The tools of masonry have, for the most part, remained unchanged for centuries. A 21st century trowel, for instance, isn’t much different than a trowel used during the construction of great cathedrals during the 16th century. A hammer is still a hammer and a chisel is still a chisel. The construction trades as a whole have changed dramatically, however. There are more options for customers now, from steel stud and tilt up walls, to wood frame and even straw bales and used tires. With all the choices, a customer’s decision is often a function of how well a contractor markets his product.
With the emergence of new materials and a more competitive marketplace, masonry construction has lost a substantial slice of the pie over the last several years. But now there is a new masonry tool (a decidedly 21st century tool) that can help masonry contractors regain some of that lost market share, a one-stop shop that will enable contractors to show potential customers why total masonry systems are still the way to go.
Imagine a Web site that motivates customers to design their next buildings with masonry – not precast or tilt-up or synthetic masonry, but real, total masonry construction.
MasonrySystems.org is the answer.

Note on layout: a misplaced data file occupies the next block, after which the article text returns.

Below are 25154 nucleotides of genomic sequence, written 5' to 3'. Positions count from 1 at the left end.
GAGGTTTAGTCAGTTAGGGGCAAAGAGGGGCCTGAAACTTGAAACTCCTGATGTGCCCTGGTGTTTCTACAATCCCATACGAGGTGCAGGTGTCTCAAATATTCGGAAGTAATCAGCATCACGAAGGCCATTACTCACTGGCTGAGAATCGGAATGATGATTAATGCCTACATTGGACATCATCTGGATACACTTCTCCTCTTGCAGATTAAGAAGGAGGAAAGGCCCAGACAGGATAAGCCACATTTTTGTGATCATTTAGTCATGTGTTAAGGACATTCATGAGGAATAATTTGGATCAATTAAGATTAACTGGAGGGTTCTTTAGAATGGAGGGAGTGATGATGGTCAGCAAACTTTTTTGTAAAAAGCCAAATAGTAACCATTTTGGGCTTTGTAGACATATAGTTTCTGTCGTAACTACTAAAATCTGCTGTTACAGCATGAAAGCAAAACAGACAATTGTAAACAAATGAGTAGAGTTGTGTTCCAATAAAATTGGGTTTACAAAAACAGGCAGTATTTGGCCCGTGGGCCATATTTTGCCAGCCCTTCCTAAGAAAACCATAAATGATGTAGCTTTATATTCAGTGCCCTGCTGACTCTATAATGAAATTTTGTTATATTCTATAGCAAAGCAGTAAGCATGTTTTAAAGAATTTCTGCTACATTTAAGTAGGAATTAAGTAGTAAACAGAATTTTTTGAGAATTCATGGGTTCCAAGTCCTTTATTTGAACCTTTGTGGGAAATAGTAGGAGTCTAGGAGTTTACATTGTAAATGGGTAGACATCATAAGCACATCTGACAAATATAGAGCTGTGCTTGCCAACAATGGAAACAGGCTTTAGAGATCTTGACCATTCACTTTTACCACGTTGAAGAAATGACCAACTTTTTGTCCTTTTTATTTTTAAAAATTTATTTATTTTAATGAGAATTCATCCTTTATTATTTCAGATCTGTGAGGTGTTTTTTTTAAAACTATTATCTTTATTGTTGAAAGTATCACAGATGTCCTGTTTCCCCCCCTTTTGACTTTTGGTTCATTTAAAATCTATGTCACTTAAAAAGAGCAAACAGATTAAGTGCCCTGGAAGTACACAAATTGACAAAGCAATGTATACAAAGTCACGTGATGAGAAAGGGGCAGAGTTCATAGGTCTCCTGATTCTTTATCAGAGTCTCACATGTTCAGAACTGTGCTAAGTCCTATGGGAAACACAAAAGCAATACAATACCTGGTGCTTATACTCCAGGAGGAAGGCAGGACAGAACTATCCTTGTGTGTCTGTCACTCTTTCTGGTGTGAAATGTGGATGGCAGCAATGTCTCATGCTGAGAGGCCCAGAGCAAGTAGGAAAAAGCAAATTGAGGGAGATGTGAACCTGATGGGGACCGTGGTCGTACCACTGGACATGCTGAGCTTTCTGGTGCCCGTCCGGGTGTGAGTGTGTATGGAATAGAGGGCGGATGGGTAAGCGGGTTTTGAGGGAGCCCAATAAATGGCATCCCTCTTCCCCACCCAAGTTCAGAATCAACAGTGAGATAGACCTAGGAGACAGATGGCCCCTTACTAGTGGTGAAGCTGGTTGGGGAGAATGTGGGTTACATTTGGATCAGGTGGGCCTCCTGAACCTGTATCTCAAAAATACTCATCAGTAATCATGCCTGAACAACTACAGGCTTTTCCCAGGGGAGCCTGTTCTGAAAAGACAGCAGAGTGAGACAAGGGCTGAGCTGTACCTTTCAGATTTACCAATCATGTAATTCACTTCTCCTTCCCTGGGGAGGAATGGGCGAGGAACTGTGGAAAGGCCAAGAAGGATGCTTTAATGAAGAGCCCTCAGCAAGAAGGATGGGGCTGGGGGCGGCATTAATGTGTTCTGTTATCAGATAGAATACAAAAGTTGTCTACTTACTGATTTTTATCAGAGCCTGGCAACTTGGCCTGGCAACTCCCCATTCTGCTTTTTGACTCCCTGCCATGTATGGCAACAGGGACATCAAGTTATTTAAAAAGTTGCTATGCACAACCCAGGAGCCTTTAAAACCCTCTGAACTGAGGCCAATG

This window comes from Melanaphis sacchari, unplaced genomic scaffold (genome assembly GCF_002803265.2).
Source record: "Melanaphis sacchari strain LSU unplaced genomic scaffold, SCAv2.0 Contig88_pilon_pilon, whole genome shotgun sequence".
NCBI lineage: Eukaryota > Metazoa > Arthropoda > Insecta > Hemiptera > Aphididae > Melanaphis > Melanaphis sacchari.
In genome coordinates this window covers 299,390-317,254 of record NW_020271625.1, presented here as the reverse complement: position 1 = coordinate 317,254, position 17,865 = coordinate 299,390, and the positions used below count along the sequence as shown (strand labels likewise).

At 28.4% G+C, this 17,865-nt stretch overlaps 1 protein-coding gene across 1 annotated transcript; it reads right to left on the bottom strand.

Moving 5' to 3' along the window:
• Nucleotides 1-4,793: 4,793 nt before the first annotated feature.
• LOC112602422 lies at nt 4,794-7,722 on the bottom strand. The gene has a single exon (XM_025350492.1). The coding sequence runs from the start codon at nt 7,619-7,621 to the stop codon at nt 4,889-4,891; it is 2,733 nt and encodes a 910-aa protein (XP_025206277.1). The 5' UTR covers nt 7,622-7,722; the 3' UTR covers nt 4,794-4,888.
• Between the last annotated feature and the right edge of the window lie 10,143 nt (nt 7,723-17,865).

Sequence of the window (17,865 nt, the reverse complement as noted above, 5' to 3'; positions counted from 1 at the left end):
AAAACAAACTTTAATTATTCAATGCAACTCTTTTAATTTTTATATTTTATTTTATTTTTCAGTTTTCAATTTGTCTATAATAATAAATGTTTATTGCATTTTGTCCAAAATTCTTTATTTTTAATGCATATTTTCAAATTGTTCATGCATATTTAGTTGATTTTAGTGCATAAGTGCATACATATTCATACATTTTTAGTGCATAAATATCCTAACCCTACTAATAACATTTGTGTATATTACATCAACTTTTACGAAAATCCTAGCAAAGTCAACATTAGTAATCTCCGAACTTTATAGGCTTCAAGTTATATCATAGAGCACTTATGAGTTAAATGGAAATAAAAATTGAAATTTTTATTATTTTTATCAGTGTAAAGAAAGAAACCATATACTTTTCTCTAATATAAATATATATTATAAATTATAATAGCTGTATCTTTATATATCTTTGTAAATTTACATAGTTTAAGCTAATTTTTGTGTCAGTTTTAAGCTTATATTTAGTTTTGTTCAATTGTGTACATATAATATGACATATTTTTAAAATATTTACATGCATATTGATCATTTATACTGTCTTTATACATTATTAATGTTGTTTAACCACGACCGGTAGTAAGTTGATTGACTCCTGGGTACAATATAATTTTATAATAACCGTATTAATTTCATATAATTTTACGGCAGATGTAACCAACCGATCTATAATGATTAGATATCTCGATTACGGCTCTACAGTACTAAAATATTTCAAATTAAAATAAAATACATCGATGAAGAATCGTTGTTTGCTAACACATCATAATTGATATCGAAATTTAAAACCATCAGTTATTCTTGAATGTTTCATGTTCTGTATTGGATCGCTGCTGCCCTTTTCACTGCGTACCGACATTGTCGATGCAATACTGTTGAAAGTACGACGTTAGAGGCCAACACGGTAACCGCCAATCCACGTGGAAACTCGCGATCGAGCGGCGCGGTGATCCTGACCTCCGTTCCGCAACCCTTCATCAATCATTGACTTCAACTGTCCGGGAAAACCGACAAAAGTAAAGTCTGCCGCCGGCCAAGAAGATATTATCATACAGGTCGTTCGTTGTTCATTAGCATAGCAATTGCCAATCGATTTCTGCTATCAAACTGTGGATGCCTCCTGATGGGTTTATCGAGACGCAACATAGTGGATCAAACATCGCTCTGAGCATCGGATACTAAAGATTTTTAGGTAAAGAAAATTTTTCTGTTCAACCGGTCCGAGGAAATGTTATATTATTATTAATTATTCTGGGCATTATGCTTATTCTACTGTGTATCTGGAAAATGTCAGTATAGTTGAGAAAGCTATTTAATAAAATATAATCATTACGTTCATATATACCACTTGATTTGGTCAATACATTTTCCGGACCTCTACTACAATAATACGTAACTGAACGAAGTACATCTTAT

“MasonrySystems.org is the brainchild of the Masonry Executive Council (MEC), a coalition of professionals from more than a dozen masonry contractor associations,” says Ann Wolter, a consultant for the Vision 2020 project and the coordinator of www.MasonrySystems.org. “With www.MasonrySystems.org, contractors have an answer if an architect calls looking for contemporary examples of masonry in a specific type of building; or if a contractor asks you to tell him the difference between a masonry cavity wall and a steel stud system; or your foreman calls and says he needs to show his crew some proper flashing details…right now.”
Tom Daniel, president of GBC Concrete and Masonry Construction Inc. and current president of the Masonry Contractors Association of America (MCAA), recalls the meetings that led to the creation of the Web site. “We recognized that we’d been talking about promotional and marketing needs for years, but we were always fragmented. Everyone tended to focus on their own area of expertise, rather than masonry as a whole. From that new starting point, we decided that we needed to incorporate all the various masonry specialties into one easily accessible place. What we visualized was a starting point that everyone (contractors, designers, suppliers) could use when they were talking to a customer.”
The Web site was designed with a few simple goals in mind:
- Promote the entire wall system, not just brick or block or stone
- Make use of the medium that most customers prefer – the internet
- Provide technical information and design inspiration, and keep it current and ever-changing
- Capitalize on the information that already exists throughout the industry but has been, up to now, fragmented.